Correction to Bestwall Seeking Bankruptcy Protection Story

By Lillian Rizzo Features Dow Jones Newswires

Bestwall LLC, an affiliate of Georgia-Pacific LLC, has sought bankruptcy protection after years of asbestos-related costs have piled up.

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Bestwall, which once made building products that contained asbestos, sought chapter 11 protection on Thursday in the U.S. Bankruptcy Court in Charlotte, N.C.

The bankruptcy filing comes as Bestwall looks to survive an onslaught of claims for asbestos damage that date back to the 1970s. A part of the bankruptcy code allows companies to set up trust funds to pay claims, protecting their future operating funds from potential liabilities.

Nearly 100 companies, including units of Halliburton Co., Garlock Sealing Technologies LLC and most recently Kaiser Gypsum Inc., have sought bankruptcy protection in order resolve asbestos claims, according to Bestwall data provided to The Wall Street Journal. As these companies reorganized and funded billions into asbestos trusts, those like Bestwall were put under the spotlight and became "subject to sharply higher settlement demands," according to Bestwall data.

While the asbestos litigation dates back nearly 40 years, Bestwall has decided to seek bankruptcy protection as litigation-costs have exponentially increased since 2000, according to data provided by Bestwall representatives. Between 1979 and 1999, the litigation costs averaged about $6 million per year. However, by 2000 the costs began to spike, and since then have cost the company about $2.8 billion.

Earlier this year, Georgia-Pacific Holdings reorganized its corporate structure, separating its Georgia-Pacific unit -- known for consumer products such as Brawny paper towels and Quilted Northern toilet paper, as well as building and construction products -- and its Bestwall unit.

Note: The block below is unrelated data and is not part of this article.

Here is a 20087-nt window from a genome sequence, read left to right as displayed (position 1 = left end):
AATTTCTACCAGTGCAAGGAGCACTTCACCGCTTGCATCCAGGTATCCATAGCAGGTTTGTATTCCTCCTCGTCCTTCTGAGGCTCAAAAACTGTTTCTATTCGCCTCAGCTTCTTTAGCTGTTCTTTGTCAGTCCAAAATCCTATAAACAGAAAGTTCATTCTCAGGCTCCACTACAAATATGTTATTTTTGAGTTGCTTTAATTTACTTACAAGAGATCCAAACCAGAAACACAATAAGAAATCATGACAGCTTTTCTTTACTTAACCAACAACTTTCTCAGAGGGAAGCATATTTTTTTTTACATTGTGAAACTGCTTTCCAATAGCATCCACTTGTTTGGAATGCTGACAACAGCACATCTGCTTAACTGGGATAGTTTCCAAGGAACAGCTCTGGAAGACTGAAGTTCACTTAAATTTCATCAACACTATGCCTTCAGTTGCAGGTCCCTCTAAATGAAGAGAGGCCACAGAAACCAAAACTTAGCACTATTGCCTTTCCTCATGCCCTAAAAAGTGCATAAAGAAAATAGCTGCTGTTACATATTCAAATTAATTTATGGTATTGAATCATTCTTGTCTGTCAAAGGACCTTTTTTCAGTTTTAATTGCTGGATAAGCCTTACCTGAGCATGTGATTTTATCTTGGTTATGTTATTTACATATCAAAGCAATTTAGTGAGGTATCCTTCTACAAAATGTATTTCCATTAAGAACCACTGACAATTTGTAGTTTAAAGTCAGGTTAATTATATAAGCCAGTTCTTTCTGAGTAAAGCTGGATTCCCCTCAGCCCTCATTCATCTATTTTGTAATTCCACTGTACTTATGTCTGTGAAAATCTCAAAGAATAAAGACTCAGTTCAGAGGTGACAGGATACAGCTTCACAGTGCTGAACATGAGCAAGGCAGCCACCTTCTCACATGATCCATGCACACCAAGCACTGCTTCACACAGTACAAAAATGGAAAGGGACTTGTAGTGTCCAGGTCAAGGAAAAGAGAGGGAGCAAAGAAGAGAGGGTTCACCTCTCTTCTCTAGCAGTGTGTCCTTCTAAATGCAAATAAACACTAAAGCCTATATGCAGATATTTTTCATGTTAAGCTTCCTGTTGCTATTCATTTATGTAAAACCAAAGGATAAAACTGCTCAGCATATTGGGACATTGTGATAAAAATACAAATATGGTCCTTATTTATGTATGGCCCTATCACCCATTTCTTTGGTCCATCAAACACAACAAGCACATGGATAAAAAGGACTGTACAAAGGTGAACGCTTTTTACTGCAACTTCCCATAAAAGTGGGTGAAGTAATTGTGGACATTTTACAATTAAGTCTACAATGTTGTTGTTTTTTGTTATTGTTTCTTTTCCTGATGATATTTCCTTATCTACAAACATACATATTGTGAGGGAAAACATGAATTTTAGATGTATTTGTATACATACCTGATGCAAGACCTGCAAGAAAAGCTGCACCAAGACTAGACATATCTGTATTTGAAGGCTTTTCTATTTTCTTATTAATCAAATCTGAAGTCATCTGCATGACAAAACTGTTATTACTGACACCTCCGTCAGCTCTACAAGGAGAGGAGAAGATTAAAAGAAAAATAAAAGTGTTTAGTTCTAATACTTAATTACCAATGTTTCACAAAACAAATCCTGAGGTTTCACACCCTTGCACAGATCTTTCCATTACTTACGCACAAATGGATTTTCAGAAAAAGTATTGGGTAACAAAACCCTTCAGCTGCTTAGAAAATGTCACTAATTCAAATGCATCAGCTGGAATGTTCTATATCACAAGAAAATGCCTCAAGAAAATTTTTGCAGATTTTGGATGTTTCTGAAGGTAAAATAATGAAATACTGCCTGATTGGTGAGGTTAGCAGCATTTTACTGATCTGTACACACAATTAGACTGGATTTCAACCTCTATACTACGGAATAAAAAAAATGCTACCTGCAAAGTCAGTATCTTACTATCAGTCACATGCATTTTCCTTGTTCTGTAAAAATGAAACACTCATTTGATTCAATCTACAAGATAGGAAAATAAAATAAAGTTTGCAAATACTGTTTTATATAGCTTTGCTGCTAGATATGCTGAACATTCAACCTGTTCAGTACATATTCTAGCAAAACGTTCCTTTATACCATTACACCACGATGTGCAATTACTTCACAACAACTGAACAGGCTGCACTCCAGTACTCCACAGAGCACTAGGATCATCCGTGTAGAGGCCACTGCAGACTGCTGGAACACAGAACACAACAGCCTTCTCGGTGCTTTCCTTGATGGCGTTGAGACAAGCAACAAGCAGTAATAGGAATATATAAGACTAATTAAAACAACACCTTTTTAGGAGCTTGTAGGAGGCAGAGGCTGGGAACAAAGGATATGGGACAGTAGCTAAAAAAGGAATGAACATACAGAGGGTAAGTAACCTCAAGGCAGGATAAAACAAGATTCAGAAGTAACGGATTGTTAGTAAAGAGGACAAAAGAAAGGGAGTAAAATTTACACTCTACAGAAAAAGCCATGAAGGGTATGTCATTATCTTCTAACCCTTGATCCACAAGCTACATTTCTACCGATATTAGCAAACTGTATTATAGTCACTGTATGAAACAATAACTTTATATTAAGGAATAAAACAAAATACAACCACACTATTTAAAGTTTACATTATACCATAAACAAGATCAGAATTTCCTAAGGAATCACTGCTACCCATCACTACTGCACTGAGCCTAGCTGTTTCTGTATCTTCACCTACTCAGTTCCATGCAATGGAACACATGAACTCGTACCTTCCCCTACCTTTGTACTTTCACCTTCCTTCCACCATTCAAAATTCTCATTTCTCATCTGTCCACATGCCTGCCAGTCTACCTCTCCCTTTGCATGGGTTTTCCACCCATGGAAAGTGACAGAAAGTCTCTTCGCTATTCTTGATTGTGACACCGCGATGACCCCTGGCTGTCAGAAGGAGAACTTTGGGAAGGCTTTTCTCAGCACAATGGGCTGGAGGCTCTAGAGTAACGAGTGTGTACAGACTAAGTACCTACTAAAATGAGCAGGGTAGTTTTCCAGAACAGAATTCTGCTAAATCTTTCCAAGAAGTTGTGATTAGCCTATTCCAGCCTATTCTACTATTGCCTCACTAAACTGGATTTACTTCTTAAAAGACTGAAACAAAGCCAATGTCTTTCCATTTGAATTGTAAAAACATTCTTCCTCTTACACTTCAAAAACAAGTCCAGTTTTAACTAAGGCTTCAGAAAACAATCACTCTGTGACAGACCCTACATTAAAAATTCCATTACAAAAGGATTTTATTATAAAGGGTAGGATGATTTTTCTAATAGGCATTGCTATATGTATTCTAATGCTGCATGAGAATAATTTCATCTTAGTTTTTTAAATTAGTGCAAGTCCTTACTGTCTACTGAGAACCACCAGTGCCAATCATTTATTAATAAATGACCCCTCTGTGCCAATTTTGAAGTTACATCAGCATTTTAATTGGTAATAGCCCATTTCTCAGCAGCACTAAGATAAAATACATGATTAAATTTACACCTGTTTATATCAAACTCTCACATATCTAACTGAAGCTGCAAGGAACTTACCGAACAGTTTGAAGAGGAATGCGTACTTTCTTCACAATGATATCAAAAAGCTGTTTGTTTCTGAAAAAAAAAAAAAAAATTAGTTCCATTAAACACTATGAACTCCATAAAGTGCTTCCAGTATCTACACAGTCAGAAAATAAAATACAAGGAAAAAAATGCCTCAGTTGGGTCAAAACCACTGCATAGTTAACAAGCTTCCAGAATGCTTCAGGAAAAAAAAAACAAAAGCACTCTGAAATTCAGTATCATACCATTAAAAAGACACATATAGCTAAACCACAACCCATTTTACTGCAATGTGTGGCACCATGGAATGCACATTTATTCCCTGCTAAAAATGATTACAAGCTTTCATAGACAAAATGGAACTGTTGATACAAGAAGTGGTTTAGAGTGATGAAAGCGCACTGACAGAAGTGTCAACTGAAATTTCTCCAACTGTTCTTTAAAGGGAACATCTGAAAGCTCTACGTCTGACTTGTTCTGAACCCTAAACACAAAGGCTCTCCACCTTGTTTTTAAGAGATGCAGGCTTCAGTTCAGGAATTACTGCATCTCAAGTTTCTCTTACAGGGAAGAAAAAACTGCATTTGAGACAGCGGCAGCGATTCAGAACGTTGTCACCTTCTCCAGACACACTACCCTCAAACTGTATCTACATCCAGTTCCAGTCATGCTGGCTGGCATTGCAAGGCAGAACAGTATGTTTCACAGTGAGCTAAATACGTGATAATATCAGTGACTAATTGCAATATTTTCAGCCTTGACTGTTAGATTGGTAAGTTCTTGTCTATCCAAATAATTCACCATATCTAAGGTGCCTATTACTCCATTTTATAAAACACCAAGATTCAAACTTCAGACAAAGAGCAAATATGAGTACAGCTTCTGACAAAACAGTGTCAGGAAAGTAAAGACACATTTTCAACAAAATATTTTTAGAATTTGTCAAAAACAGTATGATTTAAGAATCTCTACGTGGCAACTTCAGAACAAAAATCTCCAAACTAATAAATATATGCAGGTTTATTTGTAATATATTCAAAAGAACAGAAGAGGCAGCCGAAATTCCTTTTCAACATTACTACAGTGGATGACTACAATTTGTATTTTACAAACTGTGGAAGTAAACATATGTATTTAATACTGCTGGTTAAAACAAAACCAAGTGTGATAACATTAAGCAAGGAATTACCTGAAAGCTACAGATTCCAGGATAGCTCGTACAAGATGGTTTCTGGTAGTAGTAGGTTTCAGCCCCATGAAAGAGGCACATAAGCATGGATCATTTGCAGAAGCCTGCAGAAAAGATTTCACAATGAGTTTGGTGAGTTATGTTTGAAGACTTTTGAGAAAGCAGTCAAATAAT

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Georgia-Pacific, as well as Bestwall's GP Industrial Plasters LLC subsidiary, aren't part of the chapter 11 filing. Bestwall solely contains the asbestos claims, which stem from asbestos-containing building products in the 1970s.

Georgia-Pacific acquired Bestwall Gypsum in 1965, which makes a compound used in building products, which it stopped manufacturing in 1977, according to a Bestwall representative. By 1979 the former Georgia-Pacific began dealing with asbestos litigation, which has continued through today.

According to information provided by Bestwall, the company's asbestos-containing products represented less than 1% of the total asbestos-containing products made in the U.S. during the 20th century. Still, Bestwall and its predecessor have been named as a defendant in nearly 80% of all mesothelioma, a diseases associated with asbestos exposure, cases in the U.S. each year, according to the data.

Write to Lillian Rizzo at

Corrections & Amplifications

This article was corrected at 9:11 a.m. ET because it incorrectly stated that GP Industrial Plasters is a unit of Georgia-Pacific in the seventh paragraph. It is a unit of Bestwall.

"Georgia-Pacific's Bestwall Seeks Bankruptcy Protection Over Asbestos Litigation," at 8:00 a.m. ET, incorrectly stated that GP Industrial Plasters is a unit of Georgia-Pacific in the seventh paragraph. It is a unit of Bestwall. (Nov. 2)

(END) Dow Jones Newswires

November 02, 2017 09:21 ET (13:21 GMT)